Bob Bennett grew up fishing Stockton Lake with his family. A dream came true for him when he retired from the Kansas City Police Department and returned to the lake as a full-time fishing guide.

He loves his job!

Bennett quickly pointed out that anglers need to look to the points and cuts in early April for staging crappie. "Fish will hold in these areas until water temperatures start heading into the high 50s. Then they will start moving toward the banks to spawn.

"I like to throw tomato and chartreuse Roadrunners in 1/16 ounce this time of year," Bennett said. "I also use a lot of Tripple Ripple jigs. I change colors by the day, depending on the clarity of the water, wind and cloud cover."

As water temperatures increase, Bennett leaves the points and heads up the creeks looking for fish. As they begin to spawn, he follows them back down the creeks and looks for gravel and sand banks. Bennett offered a sound piece of advice for anxious anglers.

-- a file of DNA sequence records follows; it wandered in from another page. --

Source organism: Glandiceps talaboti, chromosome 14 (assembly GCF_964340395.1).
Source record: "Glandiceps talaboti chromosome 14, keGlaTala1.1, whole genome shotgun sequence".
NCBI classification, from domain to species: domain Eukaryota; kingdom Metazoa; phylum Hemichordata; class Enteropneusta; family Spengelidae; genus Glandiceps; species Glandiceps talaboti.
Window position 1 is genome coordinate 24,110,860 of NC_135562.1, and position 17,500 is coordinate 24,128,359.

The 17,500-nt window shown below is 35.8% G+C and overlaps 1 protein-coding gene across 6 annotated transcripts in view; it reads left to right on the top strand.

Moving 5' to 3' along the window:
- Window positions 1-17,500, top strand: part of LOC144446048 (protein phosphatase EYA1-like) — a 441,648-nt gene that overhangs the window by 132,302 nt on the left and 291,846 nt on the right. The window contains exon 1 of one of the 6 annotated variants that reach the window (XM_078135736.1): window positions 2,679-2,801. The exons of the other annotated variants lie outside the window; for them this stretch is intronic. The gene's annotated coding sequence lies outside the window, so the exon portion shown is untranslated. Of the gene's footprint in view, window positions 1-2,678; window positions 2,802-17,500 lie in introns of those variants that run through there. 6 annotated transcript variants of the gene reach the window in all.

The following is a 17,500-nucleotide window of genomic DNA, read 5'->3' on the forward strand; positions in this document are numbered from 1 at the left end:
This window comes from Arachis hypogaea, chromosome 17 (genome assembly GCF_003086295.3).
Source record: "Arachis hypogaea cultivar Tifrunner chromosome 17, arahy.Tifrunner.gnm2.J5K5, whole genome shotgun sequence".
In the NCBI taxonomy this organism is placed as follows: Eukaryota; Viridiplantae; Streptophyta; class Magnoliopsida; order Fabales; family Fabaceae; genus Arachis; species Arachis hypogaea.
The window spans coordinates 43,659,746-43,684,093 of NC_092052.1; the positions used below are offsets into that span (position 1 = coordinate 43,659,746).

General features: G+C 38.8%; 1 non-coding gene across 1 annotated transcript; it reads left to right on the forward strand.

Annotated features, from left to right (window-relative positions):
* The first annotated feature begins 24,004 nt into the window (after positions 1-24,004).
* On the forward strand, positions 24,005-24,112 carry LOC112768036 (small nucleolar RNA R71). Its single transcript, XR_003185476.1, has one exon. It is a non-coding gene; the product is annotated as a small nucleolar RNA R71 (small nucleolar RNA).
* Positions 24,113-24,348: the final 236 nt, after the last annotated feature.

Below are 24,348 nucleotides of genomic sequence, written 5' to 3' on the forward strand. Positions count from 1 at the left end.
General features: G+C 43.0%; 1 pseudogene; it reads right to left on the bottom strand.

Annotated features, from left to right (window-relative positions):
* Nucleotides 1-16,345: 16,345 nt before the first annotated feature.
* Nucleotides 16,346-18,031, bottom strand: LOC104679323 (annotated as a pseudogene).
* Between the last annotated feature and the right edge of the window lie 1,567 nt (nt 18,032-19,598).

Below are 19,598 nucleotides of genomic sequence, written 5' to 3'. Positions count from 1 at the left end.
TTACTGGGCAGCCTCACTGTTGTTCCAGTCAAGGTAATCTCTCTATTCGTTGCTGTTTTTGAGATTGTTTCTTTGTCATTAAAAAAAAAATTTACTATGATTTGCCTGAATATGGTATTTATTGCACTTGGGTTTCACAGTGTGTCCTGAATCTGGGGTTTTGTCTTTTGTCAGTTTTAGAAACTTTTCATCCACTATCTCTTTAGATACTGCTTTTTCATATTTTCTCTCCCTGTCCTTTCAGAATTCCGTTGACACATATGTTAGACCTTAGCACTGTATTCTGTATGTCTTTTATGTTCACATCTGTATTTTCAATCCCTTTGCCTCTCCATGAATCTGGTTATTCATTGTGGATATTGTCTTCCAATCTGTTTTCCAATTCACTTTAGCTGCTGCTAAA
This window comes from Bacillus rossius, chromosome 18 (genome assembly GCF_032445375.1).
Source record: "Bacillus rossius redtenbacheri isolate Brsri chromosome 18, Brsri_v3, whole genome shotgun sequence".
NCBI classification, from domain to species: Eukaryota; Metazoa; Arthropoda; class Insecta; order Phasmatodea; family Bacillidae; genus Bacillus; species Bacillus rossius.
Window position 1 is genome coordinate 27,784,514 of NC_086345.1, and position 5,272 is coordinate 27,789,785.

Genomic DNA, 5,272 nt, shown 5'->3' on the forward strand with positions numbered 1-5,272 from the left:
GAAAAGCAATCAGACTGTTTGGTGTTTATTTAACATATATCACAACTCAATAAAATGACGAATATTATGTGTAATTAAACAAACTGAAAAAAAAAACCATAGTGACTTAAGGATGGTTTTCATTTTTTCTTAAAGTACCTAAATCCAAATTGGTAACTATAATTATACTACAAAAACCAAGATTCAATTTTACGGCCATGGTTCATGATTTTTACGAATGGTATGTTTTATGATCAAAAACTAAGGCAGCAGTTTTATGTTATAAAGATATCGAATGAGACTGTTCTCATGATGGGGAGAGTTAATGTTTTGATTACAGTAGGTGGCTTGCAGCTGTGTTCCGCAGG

"Stockton Lake can get some h

eavy fishing pressure when the spawn begins. Fishermen can often meet with more success by simply looking for small cuts, pockets and banks that other people are not fishing. Many of these tiny spots get overlooked, but they often hold fish."

Fishing methods change as the spawn progresses, too. Bennett likes to use a strike indicator when fishing small jigs in 7 to 9 feet of water. He pops the jig to give it some action, and the indicator also helps reduce hang-ups.

Bennett advises anglers to start shallow once the spawn gets into full swing. "If you don't find fish up shallow, simply begin moving a little deeper."

According to Bennett, there should be plenty of legal crappie available for anglers in 2010. "The spawn was excellent the last two years. I hope for some stable water this spring. It can be tough fishing in high water, but I know they are there."

To schedule a trip with Bennett, call (417) 208-9535. For further lake information, call the MDC office at (417) 532-7612.

Choosing between these two crappie-fishing jewels may be the major challenge facing you. Of course, you could fish them both!